Houston’s Capital Royalty Evolving in Healthcare Growth Financing

11/19/13Follow @Tansey_Xconomy

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Exagen Diagnostics of Albuquerque, NM, reflects the latest evolution of Capital Royalty’s strategy. The firm will lend as much as $25 million to Exagen, which plans to expand the sales force for its test for systemic lupus erythematosus.

On Nov. 18, Capital Royalty announced it had also invested $40 million in Solta Medical, a Hayward, CA-based aesthetic medicine device company that sells devices for skin resurfacing, acne reduction, body contouring, and skin tightening, as well as tools and accessories for liposuction.

Capital Royalty has made most of the investments from its current fund in the form of structured debt, as it did with the Exagen and Solta deals. A structured debt transaction reduces the firm’s investment risk while offering advantages to companies seeking capital.

In this form of transaction, growing companies gain a long-term commitment of capital, but may draw on the money only as needed. This can reduce the amount they end up paying in interest. In some structured debt deals, the loans can be partially repaid with royalty interests or equity stakes in the borrower company, according to a Capital Royalty white paper.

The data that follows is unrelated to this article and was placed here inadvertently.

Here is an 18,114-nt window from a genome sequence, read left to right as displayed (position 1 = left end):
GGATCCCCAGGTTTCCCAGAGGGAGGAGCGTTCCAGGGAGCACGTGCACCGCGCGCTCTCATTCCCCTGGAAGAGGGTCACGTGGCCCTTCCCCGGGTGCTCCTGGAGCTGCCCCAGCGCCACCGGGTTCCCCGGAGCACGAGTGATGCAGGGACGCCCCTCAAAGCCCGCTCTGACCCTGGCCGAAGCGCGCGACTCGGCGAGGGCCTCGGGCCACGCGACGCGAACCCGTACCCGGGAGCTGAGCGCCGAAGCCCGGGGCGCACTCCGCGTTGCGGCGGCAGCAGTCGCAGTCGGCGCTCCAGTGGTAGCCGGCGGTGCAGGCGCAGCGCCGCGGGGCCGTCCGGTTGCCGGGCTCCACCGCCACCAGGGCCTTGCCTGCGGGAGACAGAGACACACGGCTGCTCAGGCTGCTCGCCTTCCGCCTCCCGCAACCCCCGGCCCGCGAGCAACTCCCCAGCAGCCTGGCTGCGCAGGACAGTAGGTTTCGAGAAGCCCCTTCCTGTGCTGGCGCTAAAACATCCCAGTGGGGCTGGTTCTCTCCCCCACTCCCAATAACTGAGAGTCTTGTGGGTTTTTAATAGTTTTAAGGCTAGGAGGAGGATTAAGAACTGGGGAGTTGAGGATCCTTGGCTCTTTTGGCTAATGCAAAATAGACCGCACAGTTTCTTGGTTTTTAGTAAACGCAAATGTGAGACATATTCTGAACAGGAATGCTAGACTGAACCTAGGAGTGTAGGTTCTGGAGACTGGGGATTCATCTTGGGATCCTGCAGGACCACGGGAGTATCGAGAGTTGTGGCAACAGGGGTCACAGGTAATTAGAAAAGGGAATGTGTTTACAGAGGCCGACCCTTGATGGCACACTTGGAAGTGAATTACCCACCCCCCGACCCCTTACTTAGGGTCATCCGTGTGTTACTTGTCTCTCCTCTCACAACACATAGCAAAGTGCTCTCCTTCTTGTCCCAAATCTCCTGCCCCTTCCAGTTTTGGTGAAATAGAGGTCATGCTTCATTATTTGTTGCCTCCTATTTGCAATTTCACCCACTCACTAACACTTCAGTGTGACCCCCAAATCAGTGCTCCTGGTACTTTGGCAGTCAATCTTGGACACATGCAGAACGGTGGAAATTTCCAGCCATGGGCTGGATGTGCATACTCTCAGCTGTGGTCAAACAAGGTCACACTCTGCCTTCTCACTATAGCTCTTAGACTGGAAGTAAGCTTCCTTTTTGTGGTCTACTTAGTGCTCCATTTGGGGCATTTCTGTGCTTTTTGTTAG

Tate and Duster say Capital Royalty invested in Exagen because of its well-regarded management team and the value of its lead test, Avise SLE+ Connective Tissue. The test is designed to confirm a lupus diagnosis and rule out the possibility that a patient’s symptoms are due to other common diseases of the connective tissue. The test could spare wrongly diagnosed patients a round of treatment costing as much as $30,000, he says.

Exagen’s announcement on the debt deal doesn’t specify an interest rate, and Capital Royalty declined to give details about its returns on investment. The firm’s white paper on structured debt says interest rates typically range from the high single digits to the mid-teens.

Capital Royalty says its structured debt financing is meant to allow borrowers to retain more of the potential value of their companies by avoiding the need to sell shares to raise money while also reducing risk for investors.

“Capital Royalty is the bridge between investors seeking attractive risk-adjusted returns and innovative, life science companies seeking a source of growth capital that is less dilutive than traditional equity or equity-linked alternatives,” Tate says.

 

Bernadette Tansey is Xconomy's San Francisco Editor. You can reach her at btansey@xconomy.com. Follow @Tansey_Xconomy

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